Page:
after that if i think some edge of the tissue needs reinforcement, i will add white glue diluted with water and a apply it with a little brush.
after it's dry, i start applying eze-dope with a flat brush straight from the bottle, i apply several coats, leaving time to dry in between. apply coats until the tissue has no pores and you see that applying eze-dope doesn't make the tissue wrinkle anymore, that is the sign that all is sealed and ready to be painted.
Step 11: Setting the Servos and Cables Plus Firewall Modification
Using thin strips of balsa i glued the tube along the fuselage
Note: even though this step is about setting the servos, if you look close at the last photo you can see i removed part of the firewall (default firewall that come with the kit) so i can fit the ESC and a bigger battery. this plane is going to be tail heavy so it's better to add a bigger battery than lead or pennies to add extra weight to the front.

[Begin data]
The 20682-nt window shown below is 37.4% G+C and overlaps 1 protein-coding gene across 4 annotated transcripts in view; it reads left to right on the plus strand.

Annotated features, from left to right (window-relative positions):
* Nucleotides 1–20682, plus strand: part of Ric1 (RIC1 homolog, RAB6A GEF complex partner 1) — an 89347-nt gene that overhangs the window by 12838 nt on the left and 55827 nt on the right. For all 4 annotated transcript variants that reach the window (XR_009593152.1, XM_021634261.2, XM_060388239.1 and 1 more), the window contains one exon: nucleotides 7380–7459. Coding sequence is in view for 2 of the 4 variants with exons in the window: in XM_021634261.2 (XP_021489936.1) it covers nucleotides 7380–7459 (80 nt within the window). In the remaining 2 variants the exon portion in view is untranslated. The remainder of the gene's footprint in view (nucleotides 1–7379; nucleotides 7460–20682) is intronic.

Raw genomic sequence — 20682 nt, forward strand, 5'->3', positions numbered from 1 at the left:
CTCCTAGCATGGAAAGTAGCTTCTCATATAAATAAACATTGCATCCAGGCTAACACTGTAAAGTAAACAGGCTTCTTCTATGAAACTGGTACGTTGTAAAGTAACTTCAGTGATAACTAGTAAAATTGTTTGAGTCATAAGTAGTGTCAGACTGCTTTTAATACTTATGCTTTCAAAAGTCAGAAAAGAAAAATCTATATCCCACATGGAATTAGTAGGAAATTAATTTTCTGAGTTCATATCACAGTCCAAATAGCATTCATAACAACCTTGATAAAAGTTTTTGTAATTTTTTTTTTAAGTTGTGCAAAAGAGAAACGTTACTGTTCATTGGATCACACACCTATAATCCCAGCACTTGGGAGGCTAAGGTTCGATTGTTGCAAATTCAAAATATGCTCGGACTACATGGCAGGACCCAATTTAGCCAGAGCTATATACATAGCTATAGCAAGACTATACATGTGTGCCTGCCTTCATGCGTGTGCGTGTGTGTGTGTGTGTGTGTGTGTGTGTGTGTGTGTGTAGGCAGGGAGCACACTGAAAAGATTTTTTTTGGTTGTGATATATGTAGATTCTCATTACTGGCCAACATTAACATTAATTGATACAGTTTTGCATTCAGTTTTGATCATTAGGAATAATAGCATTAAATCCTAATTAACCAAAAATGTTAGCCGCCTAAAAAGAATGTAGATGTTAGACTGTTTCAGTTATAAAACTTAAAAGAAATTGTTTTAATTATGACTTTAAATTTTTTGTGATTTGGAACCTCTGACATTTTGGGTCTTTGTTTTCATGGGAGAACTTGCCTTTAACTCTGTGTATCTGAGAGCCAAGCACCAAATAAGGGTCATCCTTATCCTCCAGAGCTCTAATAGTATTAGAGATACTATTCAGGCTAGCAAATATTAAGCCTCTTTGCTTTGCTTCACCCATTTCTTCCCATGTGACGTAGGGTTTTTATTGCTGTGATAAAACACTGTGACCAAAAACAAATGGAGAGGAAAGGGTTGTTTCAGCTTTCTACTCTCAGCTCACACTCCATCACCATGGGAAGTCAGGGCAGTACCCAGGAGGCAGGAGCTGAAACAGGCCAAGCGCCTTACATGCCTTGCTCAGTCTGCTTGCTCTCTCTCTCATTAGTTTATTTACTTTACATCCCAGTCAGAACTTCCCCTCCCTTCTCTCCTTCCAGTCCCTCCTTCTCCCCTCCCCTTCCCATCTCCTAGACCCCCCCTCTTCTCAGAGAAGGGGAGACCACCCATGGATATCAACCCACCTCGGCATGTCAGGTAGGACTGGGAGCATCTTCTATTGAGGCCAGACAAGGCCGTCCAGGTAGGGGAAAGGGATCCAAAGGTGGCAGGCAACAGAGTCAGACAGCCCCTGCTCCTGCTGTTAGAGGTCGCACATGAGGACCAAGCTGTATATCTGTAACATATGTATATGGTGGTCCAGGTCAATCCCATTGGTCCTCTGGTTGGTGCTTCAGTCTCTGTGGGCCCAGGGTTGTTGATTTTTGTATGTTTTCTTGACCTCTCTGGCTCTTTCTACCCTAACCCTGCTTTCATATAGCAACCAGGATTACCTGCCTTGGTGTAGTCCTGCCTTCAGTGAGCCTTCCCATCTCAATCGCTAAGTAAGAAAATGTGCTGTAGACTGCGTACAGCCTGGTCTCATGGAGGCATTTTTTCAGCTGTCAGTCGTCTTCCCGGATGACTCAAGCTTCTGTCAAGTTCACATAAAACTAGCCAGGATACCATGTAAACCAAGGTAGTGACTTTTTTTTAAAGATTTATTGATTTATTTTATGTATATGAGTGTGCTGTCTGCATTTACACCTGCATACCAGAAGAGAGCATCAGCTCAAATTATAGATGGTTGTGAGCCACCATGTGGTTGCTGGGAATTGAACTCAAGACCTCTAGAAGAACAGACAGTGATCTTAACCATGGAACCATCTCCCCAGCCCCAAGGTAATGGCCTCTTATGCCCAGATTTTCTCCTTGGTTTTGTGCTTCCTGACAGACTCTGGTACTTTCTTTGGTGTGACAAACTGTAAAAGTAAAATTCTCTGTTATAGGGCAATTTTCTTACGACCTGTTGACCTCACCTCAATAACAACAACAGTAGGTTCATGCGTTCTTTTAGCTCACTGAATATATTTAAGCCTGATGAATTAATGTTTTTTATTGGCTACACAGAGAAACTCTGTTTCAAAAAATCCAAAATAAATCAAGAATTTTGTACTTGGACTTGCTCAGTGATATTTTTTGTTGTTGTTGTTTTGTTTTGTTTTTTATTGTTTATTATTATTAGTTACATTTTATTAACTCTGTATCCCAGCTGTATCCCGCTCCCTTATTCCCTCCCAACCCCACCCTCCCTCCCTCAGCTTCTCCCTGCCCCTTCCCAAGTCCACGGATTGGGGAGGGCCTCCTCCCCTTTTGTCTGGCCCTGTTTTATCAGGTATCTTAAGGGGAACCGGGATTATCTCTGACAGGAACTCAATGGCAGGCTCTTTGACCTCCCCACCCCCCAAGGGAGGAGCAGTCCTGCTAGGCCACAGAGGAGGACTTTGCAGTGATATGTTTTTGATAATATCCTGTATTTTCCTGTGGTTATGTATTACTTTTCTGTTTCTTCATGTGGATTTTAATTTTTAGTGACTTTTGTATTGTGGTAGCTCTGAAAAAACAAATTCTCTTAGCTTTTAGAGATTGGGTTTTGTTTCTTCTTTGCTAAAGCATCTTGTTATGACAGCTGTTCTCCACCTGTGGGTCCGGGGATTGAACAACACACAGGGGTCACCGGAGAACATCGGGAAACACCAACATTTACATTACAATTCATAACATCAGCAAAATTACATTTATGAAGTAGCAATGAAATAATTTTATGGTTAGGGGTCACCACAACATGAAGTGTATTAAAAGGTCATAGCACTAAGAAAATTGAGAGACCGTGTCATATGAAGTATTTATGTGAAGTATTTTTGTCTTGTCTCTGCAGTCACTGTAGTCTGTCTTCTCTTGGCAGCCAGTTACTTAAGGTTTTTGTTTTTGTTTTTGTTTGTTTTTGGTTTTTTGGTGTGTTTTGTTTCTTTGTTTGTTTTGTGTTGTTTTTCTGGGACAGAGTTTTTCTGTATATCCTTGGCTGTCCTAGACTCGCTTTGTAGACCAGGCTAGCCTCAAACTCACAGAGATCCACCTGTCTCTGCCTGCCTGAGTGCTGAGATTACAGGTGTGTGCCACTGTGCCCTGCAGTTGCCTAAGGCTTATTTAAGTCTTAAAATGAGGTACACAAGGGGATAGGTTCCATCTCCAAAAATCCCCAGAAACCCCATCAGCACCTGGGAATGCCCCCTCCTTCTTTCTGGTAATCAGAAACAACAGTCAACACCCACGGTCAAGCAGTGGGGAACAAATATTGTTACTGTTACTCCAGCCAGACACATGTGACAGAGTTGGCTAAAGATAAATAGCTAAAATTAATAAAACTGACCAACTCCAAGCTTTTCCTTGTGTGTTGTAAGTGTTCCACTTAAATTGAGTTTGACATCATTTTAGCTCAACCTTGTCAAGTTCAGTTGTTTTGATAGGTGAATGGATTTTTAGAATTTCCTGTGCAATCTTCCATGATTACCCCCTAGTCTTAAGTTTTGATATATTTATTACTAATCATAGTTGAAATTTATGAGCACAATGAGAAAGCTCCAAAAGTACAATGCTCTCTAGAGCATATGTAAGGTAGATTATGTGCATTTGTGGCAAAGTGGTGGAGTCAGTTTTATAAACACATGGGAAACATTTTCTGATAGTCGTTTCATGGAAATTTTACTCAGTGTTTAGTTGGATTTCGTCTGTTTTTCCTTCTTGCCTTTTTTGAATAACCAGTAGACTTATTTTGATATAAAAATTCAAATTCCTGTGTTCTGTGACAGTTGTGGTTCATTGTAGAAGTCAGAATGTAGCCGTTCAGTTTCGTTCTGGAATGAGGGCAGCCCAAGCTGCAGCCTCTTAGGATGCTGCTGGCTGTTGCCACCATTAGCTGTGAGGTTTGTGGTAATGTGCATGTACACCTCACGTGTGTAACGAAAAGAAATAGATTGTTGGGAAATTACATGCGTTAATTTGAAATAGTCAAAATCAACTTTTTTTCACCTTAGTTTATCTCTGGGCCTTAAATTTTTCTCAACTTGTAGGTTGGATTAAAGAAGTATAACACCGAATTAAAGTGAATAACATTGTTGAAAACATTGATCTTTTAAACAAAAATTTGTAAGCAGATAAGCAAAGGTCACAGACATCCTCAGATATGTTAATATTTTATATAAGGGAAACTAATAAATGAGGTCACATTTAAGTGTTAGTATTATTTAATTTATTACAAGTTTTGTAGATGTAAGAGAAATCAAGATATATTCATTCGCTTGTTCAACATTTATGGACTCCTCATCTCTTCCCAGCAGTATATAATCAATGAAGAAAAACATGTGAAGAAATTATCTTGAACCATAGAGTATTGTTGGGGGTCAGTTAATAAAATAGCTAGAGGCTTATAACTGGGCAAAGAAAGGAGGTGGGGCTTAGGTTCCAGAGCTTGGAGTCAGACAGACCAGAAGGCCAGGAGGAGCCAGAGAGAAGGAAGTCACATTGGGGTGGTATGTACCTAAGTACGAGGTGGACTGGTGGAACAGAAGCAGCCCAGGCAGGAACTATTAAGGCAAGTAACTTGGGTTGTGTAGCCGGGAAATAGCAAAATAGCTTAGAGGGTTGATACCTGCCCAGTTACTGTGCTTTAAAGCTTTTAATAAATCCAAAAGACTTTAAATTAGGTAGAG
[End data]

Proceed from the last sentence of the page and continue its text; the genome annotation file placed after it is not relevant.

Step 12: Pilot Fairings and Covering the Fuselage
The pilot fairing is made with a piece of paper following the shape that comes with the kit. i glued it with the glue stick and once dry i covered it with silkspan and added eze-dope to it for strength. I wasn't sure if the result was going to look ok, but once painted it looks pretty amazing.
the fuselage is covered using the same technique as the wings.
in the last 2 photos i am gluing the lower wing to the fuselage, using some weight.
Step 13: Painting the Wings, Rudder and Stabilizer
I painted these parts using airbrush and with vallejo air brush paints, silver color.
- vallejo model air silver 71063
after al the parts where painted i added a coat of flat varnish
Step 14: Making Spoke Wheels